Holland Shipyards Group to supply five fully-electric ferries to GVB
After taking delivery of the IJveer-60 series, GVB, Amsterdams municipal public transport provider, has awarded Holland Shipyards Group a contract to build five new fully-electric ferries which will be operating in the North Sea Canal area. The first ferry is expected to enter service in 2021, the delivery of the last ferry will be in 2023.
The ferries, measuring 41,00 m long and 13,90 m wide, are intended to operate fully-electric and are charged by means of a 1.600 kW shore charging facility. Each ferry has a battery capacity of 2 x 340 kWh and a propulsion capacity of 2 x300 kW.
Charging the batteries takes approximately 3 minutes and is automatically done while boarding and unboarding the passengers and vehicles. The ferries have a capacity of 20 cars, 4 trucks or 400 passengers. The well-designed shore charging system is integrated in the infrastructure, which means the existing landings do not require large modifications.
The new fully-electric ferries will replace the current fleet, built in the 1930s. The replacement of the ferries is in line with the sustainability goals set by GVB and the Municipality of Amsterdam to provide zero-emission public transport in the Municipality of Amsterdam and surroundings.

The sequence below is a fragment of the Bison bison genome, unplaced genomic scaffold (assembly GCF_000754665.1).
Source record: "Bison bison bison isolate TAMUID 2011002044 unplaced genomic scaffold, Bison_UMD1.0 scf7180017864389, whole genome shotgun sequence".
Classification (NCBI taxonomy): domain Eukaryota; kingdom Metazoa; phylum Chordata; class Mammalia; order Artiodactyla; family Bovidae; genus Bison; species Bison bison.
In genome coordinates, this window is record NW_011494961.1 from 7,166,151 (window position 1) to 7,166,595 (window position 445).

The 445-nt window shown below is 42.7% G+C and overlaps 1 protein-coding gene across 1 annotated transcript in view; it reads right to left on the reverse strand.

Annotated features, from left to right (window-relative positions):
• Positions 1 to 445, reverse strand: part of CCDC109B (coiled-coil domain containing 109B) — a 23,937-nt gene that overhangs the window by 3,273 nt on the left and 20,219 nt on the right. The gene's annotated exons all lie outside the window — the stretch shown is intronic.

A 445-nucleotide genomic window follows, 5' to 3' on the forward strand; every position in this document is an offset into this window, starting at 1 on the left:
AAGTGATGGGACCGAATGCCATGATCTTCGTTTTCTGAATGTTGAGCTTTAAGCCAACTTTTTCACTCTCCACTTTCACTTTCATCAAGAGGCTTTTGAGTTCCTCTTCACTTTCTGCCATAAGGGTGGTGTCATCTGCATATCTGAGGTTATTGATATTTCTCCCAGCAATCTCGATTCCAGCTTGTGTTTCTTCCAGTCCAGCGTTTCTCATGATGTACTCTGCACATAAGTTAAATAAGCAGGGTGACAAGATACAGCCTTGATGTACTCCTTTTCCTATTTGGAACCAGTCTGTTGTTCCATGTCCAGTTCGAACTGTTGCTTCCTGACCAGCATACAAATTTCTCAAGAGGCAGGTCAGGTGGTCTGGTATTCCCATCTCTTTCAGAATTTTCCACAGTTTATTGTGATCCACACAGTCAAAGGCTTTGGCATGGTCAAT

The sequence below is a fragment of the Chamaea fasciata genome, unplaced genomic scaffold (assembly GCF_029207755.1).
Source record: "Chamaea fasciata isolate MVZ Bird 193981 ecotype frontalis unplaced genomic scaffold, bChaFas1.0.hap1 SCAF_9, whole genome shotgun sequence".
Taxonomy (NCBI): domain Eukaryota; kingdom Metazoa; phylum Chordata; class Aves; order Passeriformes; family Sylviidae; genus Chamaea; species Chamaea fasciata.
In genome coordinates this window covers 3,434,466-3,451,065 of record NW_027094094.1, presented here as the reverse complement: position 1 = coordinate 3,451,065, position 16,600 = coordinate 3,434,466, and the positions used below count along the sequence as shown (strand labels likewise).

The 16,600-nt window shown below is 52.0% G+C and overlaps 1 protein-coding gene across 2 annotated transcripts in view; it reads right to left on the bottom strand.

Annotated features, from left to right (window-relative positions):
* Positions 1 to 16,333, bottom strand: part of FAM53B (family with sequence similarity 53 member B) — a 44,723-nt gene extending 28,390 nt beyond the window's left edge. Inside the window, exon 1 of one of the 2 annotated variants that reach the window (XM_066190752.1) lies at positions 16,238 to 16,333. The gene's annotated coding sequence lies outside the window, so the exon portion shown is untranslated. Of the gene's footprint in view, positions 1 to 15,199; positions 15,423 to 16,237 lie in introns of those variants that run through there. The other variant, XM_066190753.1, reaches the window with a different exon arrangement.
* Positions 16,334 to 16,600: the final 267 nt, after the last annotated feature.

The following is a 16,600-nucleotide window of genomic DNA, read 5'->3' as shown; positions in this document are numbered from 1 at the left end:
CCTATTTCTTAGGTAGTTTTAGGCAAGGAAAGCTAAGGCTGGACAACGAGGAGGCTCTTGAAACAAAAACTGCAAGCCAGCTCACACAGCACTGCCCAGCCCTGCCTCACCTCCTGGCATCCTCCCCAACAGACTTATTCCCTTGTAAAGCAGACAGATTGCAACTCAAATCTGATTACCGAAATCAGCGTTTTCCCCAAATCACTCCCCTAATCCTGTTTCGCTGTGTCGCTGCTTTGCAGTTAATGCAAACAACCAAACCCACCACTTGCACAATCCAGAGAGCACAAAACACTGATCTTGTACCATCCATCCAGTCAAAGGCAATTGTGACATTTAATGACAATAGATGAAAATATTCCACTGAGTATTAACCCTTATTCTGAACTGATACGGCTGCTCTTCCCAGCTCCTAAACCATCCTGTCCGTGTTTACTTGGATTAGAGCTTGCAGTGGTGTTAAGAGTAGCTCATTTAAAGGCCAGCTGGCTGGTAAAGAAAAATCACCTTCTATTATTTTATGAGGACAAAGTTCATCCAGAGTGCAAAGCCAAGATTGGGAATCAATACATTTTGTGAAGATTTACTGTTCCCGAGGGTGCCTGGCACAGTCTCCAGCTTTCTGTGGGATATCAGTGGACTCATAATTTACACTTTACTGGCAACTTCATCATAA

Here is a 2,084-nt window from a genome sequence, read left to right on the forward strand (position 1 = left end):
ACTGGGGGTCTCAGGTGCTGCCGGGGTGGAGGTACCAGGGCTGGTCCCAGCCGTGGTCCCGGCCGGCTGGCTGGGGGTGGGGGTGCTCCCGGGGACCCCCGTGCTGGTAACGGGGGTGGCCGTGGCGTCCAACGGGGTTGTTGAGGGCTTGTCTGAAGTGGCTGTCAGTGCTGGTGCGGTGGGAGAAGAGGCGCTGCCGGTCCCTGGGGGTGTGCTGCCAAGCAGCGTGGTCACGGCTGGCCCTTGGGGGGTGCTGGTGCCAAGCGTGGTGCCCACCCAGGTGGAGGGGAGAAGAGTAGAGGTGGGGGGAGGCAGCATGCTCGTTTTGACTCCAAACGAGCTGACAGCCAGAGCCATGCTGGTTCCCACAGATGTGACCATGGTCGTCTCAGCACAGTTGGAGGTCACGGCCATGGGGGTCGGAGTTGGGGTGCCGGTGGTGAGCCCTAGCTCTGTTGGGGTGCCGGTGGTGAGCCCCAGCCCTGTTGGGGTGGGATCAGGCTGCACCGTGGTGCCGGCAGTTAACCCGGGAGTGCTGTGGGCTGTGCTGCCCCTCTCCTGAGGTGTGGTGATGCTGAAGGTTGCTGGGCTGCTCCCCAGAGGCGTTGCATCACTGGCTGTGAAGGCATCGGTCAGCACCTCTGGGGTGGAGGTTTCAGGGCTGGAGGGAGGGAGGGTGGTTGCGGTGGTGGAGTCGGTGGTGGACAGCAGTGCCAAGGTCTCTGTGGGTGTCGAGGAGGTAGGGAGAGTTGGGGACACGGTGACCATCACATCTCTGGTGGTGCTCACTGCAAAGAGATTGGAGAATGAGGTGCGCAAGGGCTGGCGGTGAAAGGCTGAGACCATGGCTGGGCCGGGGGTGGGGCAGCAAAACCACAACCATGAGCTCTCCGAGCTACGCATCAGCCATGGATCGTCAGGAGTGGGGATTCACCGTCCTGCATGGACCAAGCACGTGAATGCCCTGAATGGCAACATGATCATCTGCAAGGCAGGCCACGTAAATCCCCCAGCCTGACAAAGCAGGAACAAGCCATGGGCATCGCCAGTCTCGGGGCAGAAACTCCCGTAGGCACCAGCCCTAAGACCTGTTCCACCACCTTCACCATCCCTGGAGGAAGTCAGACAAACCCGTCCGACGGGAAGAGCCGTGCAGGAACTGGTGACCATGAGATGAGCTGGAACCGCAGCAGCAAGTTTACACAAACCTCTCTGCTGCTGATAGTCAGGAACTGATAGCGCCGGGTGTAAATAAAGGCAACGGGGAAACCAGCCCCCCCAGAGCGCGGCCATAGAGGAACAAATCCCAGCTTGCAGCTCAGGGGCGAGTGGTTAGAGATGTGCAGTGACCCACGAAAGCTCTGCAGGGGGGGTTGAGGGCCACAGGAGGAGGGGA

Holland Shipyards Group has distinguished itself from the traditional shipbuilding market by actively seeking out and embracing projects with renewable components. For the ferry market batteries have proven to be an ideal solution, but also other renewable resources are investigated and Holland Shipyards Group is proud to also be involved in its first Hydrogen project.
The collaboration between Holland Shipyards Group and GVB has been a good one over the past years. Both parties have become experienced in electrification of vessels and the operational challenges that come with this process.
By delivering the current IJveer-60 series, the yard has delivered a noteworthy reference in the market, which has resulted in an orderbook consisting of mostly fully-electric vessels in 2020.